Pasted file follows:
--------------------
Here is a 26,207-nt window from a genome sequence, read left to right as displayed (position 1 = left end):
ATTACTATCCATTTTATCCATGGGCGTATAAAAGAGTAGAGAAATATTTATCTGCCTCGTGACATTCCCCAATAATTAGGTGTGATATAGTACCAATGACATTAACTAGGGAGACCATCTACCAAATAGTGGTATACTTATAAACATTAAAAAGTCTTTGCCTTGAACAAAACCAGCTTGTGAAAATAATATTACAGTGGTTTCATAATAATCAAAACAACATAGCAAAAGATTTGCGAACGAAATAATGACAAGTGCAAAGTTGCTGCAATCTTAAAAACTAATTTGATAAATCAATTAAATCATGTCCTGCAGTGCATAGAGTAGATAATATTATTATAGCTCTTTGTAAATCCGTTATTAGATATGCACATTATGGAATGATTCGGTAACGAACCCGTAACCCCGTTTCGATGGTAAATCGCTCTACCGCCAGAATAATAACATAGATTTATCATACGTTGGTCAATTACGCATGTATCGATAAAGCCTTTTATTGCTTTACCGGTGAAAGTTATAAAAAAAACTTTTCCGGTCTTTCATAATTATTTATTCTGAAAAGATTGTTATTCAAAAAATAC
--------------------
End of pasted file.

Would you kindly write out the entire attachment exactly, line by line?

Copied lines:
Here is a 26,207-nt window from a genome sequence, read left to right as displayed (position 1 = left end):
ATTACTATCCATTTTATCCATGGGCGTATAAAAGAGTAGAGAAATATTTATCTGCCTCGTGACATTCCCCAATAATTAGGTGTGATATAGTACCAATGACATTAACTAGGGAGACCATCTACCAAATAGTGGTATACTTATAAACATTAAAAAGTCTTTGCCTTGAACAAAACCAGCTTGTGAAAATAATATTACAGTGGTTTCATAATAATCAAAACAACATAGCAAAAGATTTGCGAACGAAATAATGACAAGTGCAAAGTTGCTGCAATCTTAAAAACTAATTTGATAAATCAATTAAATCATGTCCTGCAGTGCATAGAGTAGATAATATTATTATAGCTCTTTGTAAATCCGTTATTAGATATGCACATTATGGAATGATTCGGTAACGAACCCGTAACCCCGTTTCGATGGTAAATCGCTCTACCGCCAGAATAATAACATAGATTTATCATACGTTGGTCAATTACGCATGTATCGATAAAGCCTTTTATTGCTTTACCGGTGAAAGTTATAAAAAAAACTTTTCCGGTCTTTCATAATTATTTATTCTGAAAAGATTGTTATTCAAAAAATAC